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How to do this properly with OCaml?
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Date: -- (:)
From: Michael Alexander Hamburg <hamburg@f...>
Subject: Re: [Caml-list] How to do this properly with OCaml?
I was constructing a binary heap of tuples the other day.  After pondering
these options, I just used Obj.magic 0 as the null value in the array.
The heap was in a module, so nothing else could see the array, and I could
prove that the code never accessed the null elements, so the use of
Obj.magic seemed justified.

Mike

On Fri, 22 Jul 2005, Thomas Fischbacher wrote:

>
> I repeatedly stumble across problems where I would like to use a
> programming style which seems quite out of line with how one is supposed
> to use OCaml (to say it otherwise, it looks outright wrong and
> horrendously ugly), but which nevertheless might be just appropriate for
> the situation in question. So, I would like to hear the opinion of the
> OCaml community about this.
>
> Imagine constructing a binary heap of tuples. It is somewhat neat to be
> able to just use an array to store the entries of the heap which is
> pre-allocated to some fixed size and replaced by a larger array whenever
> more space is needed. The only thing known about the heap's entries at
> compile time is that they are bound to be tuples, hence boxed objects,
> but nothing else is known about their size or even type.
>
> As one does not have a prototype of such a tuple at the time the array is
> created, it seems to me as if the best thing one could do in OCaml would
> be:
>
> (1) Make an array of <tuple> option and initially fill it with None.
>
> (2) Make an optional array of tuples which is None until the first entry
> is made.
>
> One drawback of approach (2) is that when we "remove" entries from the
> heap, the underlying array will keep unnecessary references to values
> which by chance might be quite big, and which we might want to be
> reclaimed by GC, so that's not too beautiful for a general-purpose
> application.
>
> The major drawback of (1), however, is that there is a further level of
> indirection for array entries, which means some unnecessary consing, as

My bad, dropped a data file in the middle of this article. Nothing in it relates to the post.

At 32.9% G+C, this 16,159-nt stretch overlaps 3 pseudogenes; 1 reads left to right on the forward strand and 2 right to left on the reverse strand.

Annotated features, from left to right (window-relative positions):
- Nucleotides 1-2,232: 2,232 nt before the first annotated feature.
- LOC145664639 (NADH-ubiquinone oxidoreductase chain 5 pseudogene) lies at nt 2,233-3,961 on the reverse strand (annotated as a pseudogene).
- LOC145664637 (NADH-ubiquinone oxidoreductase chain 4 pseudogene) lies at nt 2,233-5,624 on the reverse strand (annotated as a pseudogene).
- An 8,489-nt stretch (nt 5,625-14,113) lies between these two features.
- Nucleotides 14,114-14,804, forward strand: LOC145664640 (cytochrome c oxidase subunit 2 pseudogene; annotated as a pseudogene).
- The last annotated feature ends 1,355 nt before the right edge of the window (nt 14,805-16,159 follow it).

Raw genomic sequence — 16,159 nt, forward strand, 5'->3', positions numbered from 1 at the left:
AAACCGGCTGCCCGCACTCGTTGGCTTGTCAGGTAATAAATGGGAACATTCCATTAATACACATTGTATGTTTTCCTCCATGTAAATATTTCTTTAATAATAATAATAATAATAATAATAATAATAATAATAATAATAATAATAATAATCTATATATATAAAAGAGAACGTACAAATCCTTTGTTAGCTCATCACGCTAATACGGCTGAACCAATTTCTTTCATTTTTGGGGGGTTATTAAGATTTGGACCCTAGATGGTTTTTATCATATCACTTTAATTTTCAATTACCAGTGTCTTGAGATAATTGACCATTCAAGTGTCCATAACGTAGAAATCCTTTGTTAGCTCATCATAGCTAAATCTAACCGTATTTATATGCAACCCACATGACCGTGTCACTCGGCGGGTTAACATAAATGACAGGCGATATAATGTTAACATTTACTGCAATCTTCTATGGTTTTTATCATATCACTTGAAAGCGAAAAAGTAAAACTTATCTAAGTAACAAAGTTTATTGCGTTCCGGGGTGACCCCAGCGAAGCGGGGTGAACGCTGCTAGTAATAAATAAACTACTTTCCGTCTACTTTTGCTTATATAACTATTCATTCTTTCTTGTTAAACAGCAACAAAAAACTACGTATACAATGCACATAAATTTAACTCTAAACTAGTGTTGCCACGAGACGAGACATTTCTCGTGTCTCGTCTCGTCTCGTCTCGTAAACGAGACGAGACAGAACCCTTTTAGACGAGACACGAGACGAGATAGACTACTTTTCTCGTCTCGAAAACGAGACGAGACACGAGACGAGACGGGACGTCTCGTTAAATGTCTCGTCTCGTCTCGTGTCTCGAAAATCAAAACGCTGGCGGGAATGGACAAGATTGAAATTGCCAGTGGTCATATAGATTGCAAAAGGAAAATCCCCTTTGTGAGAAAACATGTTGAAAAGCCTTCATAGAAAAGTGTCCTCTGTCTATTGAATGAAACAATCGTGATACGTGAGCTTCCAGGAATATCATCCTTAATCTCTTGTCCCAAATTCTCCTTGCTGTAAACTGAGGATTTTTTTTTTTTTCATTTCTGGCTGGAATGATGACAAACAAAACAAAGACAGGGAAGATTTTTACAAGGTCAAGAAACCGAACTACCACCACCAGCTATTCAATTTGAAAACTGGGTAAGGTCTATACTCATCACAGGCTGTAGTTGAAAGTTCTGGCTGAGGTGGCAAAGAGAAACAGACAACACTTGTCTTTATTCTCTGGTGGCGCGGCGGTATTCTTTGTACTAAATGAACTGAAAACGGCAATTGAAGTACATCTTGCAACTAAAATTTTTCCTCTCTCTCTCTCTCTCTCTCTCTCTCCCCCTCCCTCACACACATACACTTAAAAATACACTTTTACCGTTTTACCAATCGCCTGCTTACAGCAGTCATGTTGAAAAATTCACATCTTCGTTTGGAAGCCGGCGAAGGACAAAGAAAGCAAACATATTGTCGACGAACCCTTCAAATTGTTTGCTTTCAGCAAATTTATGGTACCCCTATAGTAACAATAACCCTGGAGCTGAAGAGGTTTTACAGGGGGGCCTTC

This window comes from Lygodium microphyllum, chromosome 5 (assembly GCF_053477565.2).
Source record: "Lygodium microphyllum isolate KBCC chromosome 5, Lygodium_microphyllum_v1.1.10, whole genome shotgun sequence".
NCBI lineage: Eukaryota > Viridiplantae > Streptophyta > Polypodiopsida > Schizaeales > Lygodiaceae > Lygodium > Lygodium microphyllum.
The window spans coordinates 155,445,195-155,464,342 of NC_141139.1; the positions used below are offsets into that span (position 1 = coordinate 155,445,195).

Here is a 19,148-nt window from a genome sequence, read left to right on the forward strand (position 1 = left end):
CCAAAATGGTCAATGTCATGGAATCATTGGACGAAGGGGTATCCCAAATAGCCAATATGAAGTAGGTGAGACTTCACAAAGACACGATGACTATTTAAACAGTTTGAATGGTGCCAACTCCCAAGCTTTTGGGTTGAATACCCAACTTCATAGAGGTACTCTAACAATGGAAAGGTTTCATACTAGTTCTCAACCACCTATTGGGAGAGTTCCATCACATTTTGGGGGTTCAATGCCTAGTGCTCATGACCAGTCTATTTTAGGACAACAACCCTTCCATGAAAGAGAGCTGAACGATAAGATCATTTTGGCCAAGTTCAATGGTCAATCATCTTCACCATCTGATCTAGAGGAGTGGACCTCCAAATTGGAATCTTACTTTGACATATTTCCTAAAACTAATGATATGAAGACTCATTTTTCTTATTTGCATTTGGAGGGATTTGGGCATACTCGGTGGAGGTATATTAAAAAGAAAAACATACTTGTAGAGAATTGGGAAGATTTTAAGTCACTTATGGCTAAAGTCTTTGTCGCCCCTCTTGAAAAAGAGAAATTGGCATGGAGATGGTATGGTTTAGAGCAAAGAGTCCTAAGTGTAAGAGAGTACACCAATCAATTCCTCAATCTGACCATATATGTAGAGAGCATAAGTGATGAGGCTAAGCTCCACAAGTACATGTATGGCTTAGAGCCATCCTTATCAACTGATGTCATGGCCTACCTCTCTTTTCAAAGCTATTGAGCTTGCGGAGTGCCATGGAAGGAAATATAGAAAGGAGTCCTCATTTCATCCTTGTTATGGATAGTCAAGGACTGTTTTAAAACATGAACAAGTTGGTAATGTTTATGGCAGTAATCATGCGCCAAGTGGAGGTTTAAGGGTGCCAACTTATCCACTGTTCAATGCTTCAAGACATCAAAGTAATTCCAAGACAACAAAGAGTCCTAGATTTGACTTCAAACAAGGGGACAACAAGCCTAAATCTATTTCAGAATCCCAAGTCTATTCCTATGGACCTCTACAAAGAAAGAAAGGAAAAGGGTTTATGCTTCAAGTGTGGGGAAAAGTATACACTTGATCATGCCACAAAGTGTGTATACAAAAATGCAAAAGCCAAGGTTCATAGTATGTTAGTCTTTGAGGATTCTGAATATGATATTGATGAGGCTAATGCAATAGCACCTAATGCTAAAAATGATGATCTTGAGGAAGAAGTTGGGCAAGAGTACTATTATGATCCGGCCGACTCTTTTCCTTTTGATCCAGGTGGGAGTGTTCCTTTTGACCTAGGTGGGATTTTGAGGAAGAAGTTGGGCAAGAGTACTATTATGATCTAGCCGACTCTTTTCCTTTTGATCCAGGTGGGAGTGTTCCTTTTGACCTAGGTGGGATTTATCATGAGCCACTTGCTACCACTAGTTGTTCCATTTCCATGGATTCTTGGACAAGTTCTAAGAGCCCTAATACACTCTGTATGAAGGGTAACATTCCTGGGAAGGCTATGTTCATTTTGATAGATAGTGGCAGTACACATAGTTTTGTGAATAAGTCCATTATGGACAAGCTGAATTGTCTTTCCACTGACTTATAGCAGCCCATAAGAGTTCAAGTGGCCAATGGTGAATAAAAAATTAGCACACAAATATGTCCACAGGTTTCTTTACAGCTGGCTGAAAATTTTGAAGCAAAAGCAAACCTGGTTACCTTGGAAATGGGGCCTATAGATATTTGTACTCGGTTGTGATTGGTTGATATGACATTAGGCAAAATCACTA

> well as more work for the machine to get at a given entry.
>
> If I just define a function
>
> let whatever () = Obj.magic (1,2);
>
> then
>
> let a = Array.make 10 (whatever());;
>
> would give me more or less just what I want. An array of boxed things that
> I then would like to use as in:
>
> # let () = a.(2) <- (1,2,3,4) in a.(2);;
> - : int * int * int * int = (1, 2, 3, 4)
> # let () = a.(3) <- (5,8,2,1) in a.(2);;
> - : int * int * int * int = (1, 2, 3, 4)
> # a.(3);;
> - : int * int * int * int = (5, 8, 2, 1)
>
> Mind you - in this case, I will only assign int*int*int*int tuples to that
> array, or the result of the evaluation of whatever() when I want to kill
> an entry. Plus, I guarantee never to look at any entry that is set to
> whatever().
>
> In some other situation, I might be inclined to use the same code, but
> with string*bool instead of int*int*int*int. But again, I will promise
> never to put anything else but string*bool into the underlying array, and
> never look at entries which are not set properly. (Which, of course,
> includes never printing such an array at the toplevel unless it is fully
> occupied.)
>
> Please don't tell me that "well, OCaml is not Lisp, after all".
> This I already know. But is there no proper way to get around that
> (technically speaking) unnecessary extra level of indirection that is
> forced upon me due to static type checking?
>
> The very same problem appears in a different guise when one tries to write
> a function that flattens 'a array array -> 'a array. The best I could
> come up with here is:
>
> let join_arrays aa =
>   let len_total = Array.fold_left (fun sf a -> sf+Array.length a) 0 aa
>   and nr_arrays = Array.length aa
>   in
>   if len_total=0
>   then
>     if nr_arrays = 0 then [||] else aa.(0)
>       (* ^ Take a close look! *)
>   else
>     (* Here, we face the problem that we have to get some value
>        of the proper type to init the joined array with.
>      *)
>     let first_entry =
>       (let rec seek pos =
> 	let array_here = aa.(pos) in
> 	if Array.length array_here = 0
> 	then seek (pos+1)
> 	else array_here.(0)
> 	    (* This is guaranteed to terminate, as len_total>0! *)
>       in seek 0)
>     in
>     let result = Array.make len_total first_entry in
>     let transfer_to_result arr offset =
>       let nr = Array.length arr in
>       for i = 0 to nr-1 do result.(i+offset) <- arr.(i) done
>     in
>     let rec populate nr_array_now offset =
>       if nr_array_now = nr_arrays
>       then result
>       else
> 	let array_now = aa.(nr_array_now) in
> 	let () = transfer_to_result array_now offset in
> 	populate (1+nr_array_now) (offset+Array.length array_now)
>     in
>     populate 0 0
> ;;
>
> Of course, it is pretty awkward having to scan for the first element in
> the first nonempty array in an array of arrays, especially as that element
> really does not play a that special role.
>
> Could anyone please tell me how to do all this in a more appropriate way?
>
> --
> regards,               tf@cip.physik.uni-muenchen.de              (o_
>  Thomas Fischbacher -  http://www.cip.physik.uni-muenchen.de/~tf  //\
> (lambda (n) ((lambda (p q r) (p p q r)) (lambda (g x y)           V_/_
> (if (= x 0) y (g g (- x 1) (* x y)))) n 1))                  (Debian GNU)
>
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